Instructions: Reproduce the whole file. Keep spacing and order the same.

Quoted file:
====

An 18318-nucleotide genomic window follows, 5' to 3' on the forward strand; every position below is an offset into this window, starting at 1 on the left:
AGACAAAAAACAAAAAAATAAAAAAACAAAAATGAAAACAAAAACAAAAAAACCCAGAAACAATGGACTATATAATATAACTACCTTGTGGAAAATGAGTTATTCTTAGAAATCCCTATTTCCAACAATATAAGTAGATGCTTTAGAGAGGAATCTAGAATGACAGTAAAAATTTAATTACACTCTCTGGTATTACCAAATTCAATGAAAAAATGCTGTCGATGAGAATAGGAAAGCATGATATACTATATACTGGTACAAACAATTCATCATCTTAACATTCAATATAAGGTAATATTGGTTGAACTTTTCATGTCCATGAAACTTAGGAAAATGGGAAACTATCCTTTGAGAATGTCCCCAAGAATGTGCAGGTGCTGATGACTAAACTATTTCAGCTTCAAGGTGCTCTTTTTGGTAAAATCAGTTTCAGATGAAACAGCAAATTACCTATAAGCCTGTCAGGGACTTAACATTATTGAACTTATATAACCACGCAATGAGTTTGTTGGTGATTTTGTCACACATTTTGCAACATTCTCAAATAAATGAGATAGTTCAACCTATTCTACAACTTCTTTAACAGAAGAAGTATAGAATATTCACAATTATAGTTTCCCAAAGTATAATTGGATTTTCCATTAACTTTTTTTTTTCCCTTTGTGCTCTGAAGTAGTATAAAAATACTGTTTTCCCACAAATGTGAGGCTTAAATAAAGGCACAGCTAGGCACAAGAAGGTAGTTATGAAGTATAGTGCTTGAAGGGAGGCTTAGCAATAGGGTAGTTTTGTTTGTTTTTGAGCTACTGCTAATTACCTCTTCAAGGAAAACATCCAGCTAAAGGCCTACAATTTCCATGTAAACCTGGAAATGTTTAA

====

An 18318-nucleotide genomic window follows, 5' to 3' on the forward strand; every position below is an offset into this window, starting at 1 on the left:
AGACAAAAAACAAAAAAATAAAAAAACAAAAATGAAAACAAAAACAAAAAAACCCAGAAACAATGGACTATATAATATAACTACCTTGTGGAAAATGAGTTATTCTTAGAAATCCCTATTTCCAACAATATAAGTAGATGCTTTAGAGAGGAATCTAGAATGACAGTAAAAATTTAATTACACTCTCTGGTATTACCAAATTCAATGAAAAAATGCTGTCGATGAGAATAGGAAAGCATGATATACTATATACTGGTACAAACAATTCATCATCTTAACATTCAATATAAGGTAATATTGGTTGAACTTTTCATGTCCATGAAACTTAGGAAAATGGGAAACTATCCTTTGAGAATGTCCCCAAGAATGTGCAGGTGCTGATGACTAAACTATTTCAGCTTCAAGGTGCTCTTTTTGGTAAAATCAGTTTCAGATGAAACAGCAAATTACCTATAAGCCTGTCAGGGACTTAACATTATTGAACTTATATAACCACGCAATGAGTTTGTTGGTGATTTTGTCACACATTTTGCAACATTCTCAAATAAATGAGATAGTTCAACCTATTCTACAACTTCTTTAACAGAAGAAGTATAGAATATTCACAATTATAGTTTCCCAAAGTATAATTGGATTTTCCATTAACTTTTTTTTTTCCCTTTGTGCTCTGAAGTAGTATAAAAATACTGTTTTCCCACAAATGTGAGGCTTAAATAAAGGCACAGCTAGGCACAAGAAGGTAGTTATGAAGTATAGTGCTTGAAGGGAGGCTTAGCAATAGGGTAGTTTTGTTTGTTTTTGAGCTACTGCTAATTACCTCTTCAAGGAAAACATCCAGCTAAAGGCCTACAATTTCCATGTAAACCTGGAAATGTTTAA